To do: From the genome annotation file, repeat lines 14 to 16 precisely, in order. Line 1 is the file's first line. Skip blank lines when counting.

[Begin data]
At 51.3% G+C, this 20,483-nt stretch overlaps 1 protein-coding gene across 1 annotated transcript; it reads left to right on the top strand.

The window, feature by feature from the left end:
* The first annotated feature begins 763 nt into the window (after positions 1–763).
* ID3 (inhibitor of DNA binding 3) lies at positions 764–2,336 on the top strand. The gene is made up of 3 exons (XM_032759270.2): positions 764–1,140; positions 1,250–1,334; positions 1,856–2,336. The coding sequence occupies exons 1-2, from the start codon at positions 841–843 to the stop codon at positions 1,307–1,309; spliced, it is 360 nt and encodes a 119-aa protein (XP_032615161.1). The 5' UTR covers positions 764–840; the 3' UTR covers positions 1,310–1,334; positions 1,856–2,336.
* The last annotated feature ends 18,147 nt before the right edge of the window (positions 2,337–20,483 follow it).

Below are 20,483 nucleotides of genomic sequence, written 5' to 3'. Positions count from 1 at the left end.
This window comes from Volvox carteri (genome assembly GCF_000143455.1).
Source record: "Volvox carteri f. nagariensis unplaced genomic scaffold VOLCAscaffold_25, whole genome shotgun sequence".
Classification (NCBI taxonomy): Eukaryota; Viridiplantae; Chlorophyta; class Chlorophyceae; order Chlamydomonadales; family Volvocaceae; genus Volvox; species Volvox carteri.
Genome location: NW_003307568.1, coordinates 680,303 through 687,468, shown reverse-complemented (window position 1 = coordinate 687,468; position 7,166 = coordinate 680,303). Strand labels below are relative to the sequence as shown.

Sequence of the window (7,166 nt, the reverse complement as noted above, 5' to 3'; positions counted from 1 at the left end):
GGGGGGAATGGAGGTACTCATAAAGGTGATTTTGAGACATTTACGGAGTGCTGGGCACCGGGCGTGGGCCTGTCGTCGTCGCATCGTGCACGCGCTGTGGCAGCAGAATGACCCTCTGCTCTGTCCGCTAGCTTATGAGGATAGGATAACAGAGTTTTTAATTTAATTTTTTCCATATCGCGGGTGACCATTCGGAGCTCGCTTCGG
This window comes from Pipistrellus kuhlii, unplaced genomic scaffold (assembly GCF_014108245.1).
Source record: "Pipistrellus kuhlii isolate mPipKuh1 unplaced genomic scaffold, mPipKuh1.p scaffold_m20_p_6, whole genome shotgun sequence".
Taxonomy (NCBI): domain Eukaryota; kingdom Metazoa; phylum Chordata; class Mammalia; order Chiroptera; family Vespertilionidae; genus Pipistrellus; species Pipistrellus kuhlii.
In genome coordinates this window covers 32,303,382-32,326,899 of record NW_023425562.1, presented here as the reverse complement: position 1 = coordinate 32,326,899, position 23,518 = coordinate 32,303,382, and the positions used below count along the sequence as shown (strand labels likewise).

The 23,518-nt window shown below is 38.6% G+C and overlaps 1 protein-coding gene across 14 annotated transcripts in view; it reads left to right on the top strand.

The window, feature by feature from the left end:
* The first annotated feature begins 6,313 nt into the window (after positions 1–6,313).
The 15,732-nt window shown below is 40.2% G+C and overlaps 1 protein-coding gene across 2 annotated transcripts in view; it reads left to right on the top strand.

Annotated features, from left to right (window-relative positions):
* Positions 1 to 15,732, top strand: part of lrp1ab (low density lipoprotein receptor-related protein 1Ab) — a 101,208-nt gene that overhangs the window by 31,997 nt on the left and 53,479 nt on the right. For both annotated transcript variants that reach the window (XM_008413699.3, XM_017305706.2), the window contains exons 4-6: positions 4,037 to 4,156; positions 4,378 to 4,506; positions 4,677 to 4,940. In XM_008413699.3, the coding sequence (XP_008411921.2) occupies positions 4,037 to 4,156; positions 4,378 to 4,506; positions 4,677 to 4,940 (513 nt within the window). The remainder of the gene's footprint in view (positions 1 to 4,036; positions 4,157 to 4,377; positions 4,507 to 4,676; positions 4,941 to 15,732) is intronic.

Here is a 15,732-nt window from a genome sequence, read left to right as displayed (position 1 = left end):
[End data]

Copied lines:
Source record: "Pipistrellus kuhlii isolate mPipKuh1 unplaced genomic scaffold, mPipKuh1.p scaffold_m20_p_6, whole genome shotgun sequence".
Taxonomy (NCBI): domain Eukaryota; kingdom Metazoa; phylum Chordata; class Mammalia; order Chiroptera; family Vespertilionidae; genus Pipistrellus; species Pipistrellus kuhlii.
In genome coordinates this window covers 32,303,382-32,326,899 of record NW_023425562.1, presented here as the reverse complement: position 1 = coordinate 32,326,899, position 23,518 = coordinate 32,303,382, and the positions used below count along the sequence as shown (strand labels likewise).